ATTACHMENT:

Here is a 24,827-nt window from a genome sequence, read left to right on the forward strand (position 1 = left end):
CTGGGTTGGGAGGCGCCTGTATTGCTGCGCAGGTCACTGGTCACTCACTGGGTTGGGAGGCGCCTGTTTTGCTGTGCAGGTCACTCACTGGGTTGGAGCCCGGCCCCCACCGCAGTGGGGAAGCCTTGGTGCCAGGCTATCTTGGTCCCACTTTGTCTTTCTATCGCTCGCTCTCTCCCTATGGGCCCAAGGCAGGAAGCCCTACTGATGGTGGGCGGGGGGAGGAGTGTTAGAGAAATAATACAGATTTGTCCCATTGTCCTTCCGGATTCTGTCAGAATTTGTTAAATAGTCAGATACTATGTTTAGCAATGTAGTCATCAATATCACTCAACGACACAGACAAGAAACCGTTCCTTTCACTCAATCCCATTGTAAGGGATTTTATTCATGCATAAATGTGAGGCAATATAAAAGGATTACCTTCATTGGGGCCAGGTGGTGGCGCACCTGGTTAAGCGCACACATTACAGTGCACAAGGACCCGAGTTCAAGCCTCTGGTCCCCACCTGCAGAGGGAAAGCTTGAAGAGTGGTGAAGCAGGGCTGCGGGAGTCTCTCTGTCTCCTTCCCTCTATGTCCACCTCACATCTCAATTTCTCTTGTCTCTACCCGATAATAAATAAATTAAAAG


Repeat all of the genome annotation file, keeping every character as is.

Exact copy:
Here is a 24,827-nt window from a genome sequence, read left to right on the forward strand (position 1 = left end):
CTGGGTTGGGAGGCGCCTGTATTGCTGCGCAGGTCACTGGTCACTCACTGGGTTGGGAGGCGCCTGTTTTGCTGTGCAGGTCACTCACTGGGTTGGAGCCCGGCCCCCACCGCAGTGGGGAAGCCTTGGTGCCAGGCTATCTTGGTCCCACTTTGTCTTTCTATCGCTCGCTCTCTCCCTATGGGCCCAAGGCAGGAAGCCCTACTGATGGTGGGCGGGGGGAGGAGTGTTAGAGAAATAATACAGATTTGTCCCATTGTCCTTCCGGATTCTGTCAGAATTTGTTAAATAGTCAGATACTATGTTTAGCAATGTAGTCATCAATATCACTCAACGACACAGACAAGAAACCGTTCCTTTCACTCAATCCCATTGTAAGGGATTTTATTCATGCATAAATGTGAGGCAATATAAAAGGATTACCTTCATTGGGGCCAGGTGGTGGCGCACCTGGTTAAGCGCACACATTACAGTGCACAAGGACCCGAGTTCAAGCCTCTGGTCCCCACCTGCAGAGGGAAAGCTTGAAGAGTGGTGAAGCAGGGCTGCGGGAGTCTCTCTGTCTCCTTCCCTCTATGTCCACCTCACATCTCAATTTCTCTTGTCTCTACCCGATAATAAATAAATTAAAAG